A New Tailgating Playbook

How to play it safe when catering to football fans

 

Ah, football season. Crowded tailgate parties, endless buffets and high fives all around after every touchdown … Oh, right. Guess not.

In this season of COVID-19, tailgating needs to look different. Think spaced-out seating, individually boxed meals and festive gameday masks. Still, such nuances don’t squelch many fans’ desires to gather, eat, drink and cheer.

“People still want to live their lives,” says Ned Shadid, owner of Ned’s Catering, who manages a 6,000-person tailgate every Oklahoma State home game. “Not every person will choose to take the same precautions. The most important thing is that you and your guests are safe and comfortable.”

This season, Shadid and other food service professionals are rethinking their food set-up and service to keep employees and party-goers as safe as possible. If you’re planning to tailgate with friends and family, consider adopting some of these industry precautions for the wellbeing of all.

 

First Line of Defense: Temperature Checks
Like at hospitals and highly trafficked buildings, you’re checking for the CDC standard: a temperature of 100.4 degrees or higher.

“I temp myself and my staff every day,” Shadid says. “I also ask about symptoms. If you aren’t well, you aren’t working.”

 

Gear Up

Kris Abbey, owner of Abbey Road Catering in Norman, said her team wears masks and implements a color-coded glove system (washing hands between glove changes) to track how food is being served and handled.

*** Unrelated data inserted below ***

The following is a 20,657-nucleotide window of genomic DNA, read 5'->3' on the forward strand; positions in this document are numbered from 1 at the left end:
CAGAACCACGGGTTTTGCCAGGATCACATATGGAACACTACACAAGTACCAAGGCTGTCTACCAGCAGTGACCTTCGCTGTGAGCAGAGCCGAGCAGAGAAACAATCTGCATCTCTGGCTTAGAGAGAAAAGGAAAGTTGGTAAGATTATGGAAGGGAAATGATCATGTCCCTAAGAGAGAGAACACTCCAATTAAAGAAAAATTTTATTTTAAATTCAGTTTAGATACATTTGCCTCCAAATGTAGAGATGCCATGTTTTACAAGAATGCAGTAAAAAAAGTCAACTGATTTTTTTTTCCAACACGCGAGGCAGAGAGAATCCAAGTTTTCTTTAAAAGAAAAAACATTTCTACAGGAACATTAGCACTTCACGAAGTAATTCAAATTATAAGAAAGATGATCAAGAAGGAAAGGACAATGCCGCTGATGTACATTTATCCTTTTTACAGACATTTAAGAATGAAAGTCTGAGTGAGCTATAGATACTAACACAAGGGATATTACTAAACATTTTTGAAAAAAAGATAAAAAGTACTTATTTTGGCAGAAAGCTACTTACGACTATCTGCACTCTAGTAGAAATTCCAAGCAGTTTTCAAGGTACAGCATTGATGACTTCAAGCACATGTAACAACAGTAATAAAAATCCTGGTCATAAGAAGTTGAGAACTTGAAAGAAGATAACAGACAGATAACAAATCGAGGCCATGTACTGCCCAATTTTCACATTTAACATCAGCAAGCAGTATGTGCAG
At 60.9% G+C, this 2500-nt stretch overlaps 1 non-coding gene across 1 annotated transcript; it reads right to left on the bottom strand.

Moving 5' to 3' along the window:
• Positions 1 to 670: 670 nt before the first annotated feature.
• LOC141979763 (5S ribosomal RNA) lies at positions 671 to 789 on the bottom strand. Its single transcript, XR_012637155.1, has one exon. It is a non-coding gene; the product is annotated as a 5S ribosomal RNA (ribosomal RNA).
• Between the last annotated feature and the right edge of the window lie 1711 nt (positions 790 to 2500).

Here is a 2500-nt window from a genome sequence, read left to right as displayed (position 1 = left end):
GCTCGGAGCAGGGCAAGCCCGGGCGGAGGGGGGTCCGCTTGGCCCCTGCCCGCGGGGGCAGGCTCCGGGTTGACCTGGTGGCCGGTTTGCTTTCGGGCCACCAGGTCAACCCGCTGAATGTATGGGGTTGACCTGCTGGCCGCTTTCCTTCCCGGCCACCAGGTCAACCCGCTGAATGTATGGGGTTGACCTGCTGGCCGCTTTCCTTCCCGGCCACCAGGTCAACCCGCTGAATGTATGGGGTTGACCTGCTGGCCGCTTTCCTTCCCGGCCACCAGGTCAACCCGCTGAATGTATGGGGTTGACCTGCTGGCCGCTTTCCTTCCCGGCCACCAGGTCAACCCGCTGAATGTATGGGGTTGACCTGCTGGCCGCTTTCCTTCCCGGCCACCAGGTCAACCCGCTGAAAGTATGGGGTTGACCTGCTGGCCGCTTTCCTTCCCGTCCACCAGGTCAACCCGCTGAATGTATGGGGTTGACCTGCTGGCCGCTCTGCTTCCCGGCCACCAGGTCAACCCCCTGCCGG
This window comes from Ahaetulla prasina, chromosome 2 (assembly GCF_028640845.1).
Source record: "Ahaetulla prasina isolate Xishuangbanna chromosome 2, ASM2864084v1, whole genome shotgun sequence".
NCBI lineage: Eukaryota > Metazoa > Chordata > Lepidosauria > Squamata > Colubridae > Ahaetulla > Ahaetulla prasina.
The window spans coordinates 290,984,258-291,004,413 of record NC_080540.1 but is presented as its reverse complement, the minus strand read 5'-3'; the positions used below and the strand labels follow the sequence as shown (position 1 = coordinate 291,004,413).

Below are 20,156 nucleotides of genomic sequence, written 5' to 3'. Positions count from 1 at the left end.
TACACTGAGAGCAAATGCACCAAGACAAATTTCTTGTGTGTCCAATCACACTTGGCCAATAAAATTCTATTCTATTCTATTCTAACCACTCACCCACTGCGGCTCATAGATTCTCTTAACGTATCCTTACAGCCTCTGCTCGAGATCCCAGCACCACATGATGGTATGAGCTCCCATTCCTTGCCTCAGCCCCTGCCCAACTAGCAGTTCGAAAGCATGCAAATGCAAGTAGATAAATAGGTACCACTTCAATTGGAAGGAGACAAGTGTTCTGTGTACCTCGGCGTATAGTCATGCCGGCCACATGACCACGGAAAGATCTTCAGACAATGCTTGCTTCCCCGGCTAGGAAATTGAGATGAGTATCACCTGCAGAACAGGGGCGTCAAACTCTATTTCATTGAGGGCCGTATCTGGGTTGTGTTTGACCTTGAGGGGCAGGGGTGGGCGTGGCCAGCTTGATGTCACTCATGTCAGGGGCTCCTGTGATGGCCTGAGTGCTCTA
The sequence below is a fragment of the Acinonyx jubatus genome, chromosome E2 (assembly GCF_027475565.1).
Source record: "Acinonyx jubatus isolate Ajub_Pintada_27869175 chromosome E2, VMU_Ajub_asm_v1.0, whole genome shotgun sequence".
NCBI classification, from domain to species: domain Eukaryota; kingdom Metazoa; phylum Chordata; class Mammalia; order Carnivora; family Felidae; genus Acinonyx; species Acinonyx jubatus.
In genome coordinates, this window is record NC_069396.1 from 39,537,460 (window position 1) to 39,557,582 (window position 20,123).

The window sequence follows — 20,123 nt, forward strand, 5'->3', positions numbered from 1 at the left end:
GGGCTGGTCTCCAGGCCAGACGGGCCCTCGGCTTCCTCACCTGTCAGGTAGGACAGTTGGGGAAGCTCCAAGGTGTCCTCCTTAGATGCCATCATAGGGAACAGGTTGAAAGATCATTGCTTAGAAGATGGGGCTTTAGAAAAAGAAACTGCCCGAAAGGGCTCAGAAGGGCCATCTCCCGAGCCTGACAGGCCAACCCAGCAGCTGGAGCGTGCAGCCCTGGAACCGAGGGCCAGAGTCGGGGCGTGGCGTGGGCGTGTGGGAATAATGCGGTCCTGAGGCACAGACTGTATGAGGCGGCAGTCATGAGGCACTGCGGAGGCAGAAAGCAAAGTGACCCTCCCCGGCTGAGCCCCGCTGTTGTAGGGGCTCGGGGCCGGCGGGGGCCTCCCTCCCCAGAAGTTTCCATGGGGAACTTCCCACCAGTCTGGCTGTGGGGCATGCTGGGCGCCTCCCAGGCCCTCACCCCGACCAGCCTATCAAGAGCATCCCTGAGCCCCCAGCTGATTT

“Safety has always been key in the kitchen – you have to be safe when handling things like raw chicken or eggs – but now we’re having to extend it to waitstaff,” Abbey says.

Don’t forget the wipes and sanitizers. Tables should be wiped between seated groups. Abbey recommends a product called Rena for hands.

Keep the Touches Down
To limit contact between guests, Shadid says “cafeteria-style” service is preferable to self-serve buffets and large fruit and cheese platters.

 

 

Abbey recommends a boxed lunch approach – just remember that cold items can’t sit at room temperature more than four hours. You could also arrange a variety of pre-packaged snacks at each table, replacing large chip bowls.

“Things are moving to individual packages of pre-portioned, pre-plated meals – a grab-and-go set up – or have someone serving so that you only have one person touching that handle versus 50 people coming through the buffet line,” Abbey says.

 

Take a Timeout
Planning is key to hosting a winning tailgate party. Take the time to plan. Think through logistics. Ensure safety at every turn. And have patience with the food service, whether it’s you serving or someone else.

“We have to slow down and be very methodical and cautious when we’re serving,” Abbey says. “It takes a lot of prework to execute an event flawlessly – and a lot of people to make it happen behind the scenes.”

“It all goes into planning,” Shadid says. “That’s part of the challenge; that’s what makes it exciting.”

Here’s to your health and a safe tailgating season – and may the best team win.

 

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